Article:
Vendors move toward fabric-based intelligence

By Heidi Biggar

Although initial shipments of "intelligent" switches are still several months out, a variety of hardware and software vendors are already in queue to grab a share of this emerging market—a market analysts say is set to take off next year.

"It is absolutely the way to go," says Arun Taneja, consulting analyst and founder of the Taneja Group, in Hopkinton, MA, about the prospect of moving certain storage services (e.g., replication, migration, and virtualization) off hosts and disk systems and into the network on specially designed switches.

Brocade, MaXXan Systems, and most recently Cisco have outlined strategies for this developing market space. And at this juncture, Cisco may have an early lead ahead of market-share leader Brocade. Brocade is reportedly having difficulty reconciling its inherited intelligent switch platform (acquired from Rhapsody Networks earlier this year) with its existing SilkWorm line. Cisco acquired its intelligent switching platform from Andiamo Systems last year.

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"We've been working with Cisco a lot longer, so it's my guess that we'll come out first with Cisco," says Jose Iglesias, vice president of integrated products, at Veritas Software.

Iglesias says Veritas could make its SAN Volume Manager (VM) software for MDS switches generally available in the next quarter. The two companies demonstrated the technology (Veritas SAN VM running on Cisco MDS 9509 multi-layer directors) at Veritas Vision last month. Veritas has not yet announced an availability date for SAN VM running on the Brocade SilkWorm Fabric Application Platform.

In addition to Veritas, Cisco says it is actively working with EMC and HP, among others, to port management applications to the Cisco platform. Though quiet about its relationship with Cisco, HP has publicly stated that it is currently developing its Continuous Access Storage Appliance (CASA) to work with the MDS 9000 Fibre Channel switches.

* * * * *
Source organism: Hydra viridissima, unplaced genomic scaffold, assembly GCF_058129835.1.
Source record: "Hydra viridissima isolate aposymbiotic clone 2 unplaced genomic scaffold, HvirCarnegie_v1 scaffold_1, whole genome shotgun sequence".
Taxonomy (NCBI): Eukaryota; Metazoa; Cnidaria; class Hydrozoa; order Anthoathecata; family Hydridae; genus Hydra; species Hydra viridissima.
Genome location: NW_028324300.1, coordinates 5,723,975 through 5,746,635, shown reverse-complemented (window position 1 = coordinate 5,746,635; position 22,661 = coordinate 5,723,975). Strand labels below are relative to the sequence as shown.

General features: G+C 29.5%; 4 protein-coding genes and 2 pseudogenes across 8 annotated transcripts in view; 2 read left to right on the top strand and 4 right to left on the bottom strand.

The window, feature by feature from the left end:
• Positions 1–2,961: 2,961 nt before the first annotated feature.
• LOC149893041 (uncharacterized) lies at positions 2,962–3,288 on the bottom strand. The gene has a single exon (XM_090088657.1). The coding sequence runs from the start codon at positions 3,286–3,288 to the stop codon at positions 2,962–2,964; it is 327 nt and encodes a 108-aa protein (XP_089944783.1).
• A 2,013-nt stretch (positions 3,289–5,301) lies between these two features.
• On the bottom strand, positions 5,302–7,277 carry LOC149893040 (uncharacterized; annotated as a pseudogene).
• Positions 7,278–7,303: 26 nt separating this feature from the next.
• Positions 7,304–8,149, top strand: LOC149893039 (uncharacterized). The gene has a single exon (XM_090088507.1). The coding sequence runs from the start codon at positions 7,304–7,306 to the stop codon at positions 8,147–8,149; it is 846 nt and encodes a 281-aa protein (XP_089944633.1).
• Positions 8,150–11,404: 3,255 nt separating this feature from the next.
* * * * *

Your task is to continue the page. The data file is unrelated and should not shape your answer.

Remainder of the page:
CASA is an in-band virtualization appliance that is designed to provide heterogeneous disk/host support. HP acquired the technology from StorageApps in 2001 (see "HP to merge virtualization platforms," InfoStor, March 2003, p. 8).

HP is also working with Brocade on similar product development. Other Brocade application partners include Alacritus,

CommVault, FalconStor, Hewlett-Packard, Incipient, InterSAN, StoreAge, and Topio (see "Fabric-based intelligence gets vendor nod," InfoStor, April 2003, p. 8).

The question being raised today isn't necessarily whether network-based management makes sense (though some analysts say its purpose is not clear-cut), but which applications will be ported to these switches and whether users will buy into the concept.

Vendors, not end users, are driving this technology shift, says Taneja.

Nonetheless, when presented with the idea of running applications directly from the network, users seem to be responding favorably. In fact, in a recent InfoStor QuickVote, 38% of survey respondents said they would actually prefer to run their applications from switches. Forty-one percent said they would prefer to run them in disk arrays, while 21% checked off the host as their preferred site (see figure above).

Ultimately, decisions about where to put the intelligence in storage environments comes down to three issues: cost, performance, and availability, says Chris Gahagan, senior vice president of storage infrastructure software at EMC. "And I don't believe that means putting all the intelligence in the network."

"It's not a black-and-white issue," says Taneja. Users have a love-hate relationship with the way things currently work, he says. "They love some things about disk-based intelligence [e.g., some of the fine-tuned capabilities], but they hate others [e.g., the fact that they have to pay a huge price for the capability]."

"One particular application that users are trying out in the network is data replication," says John Webster, president and founder of the Data Mobility Group. Other potential applications include data migration, replication, volume management/virtualization, and backup and recovery.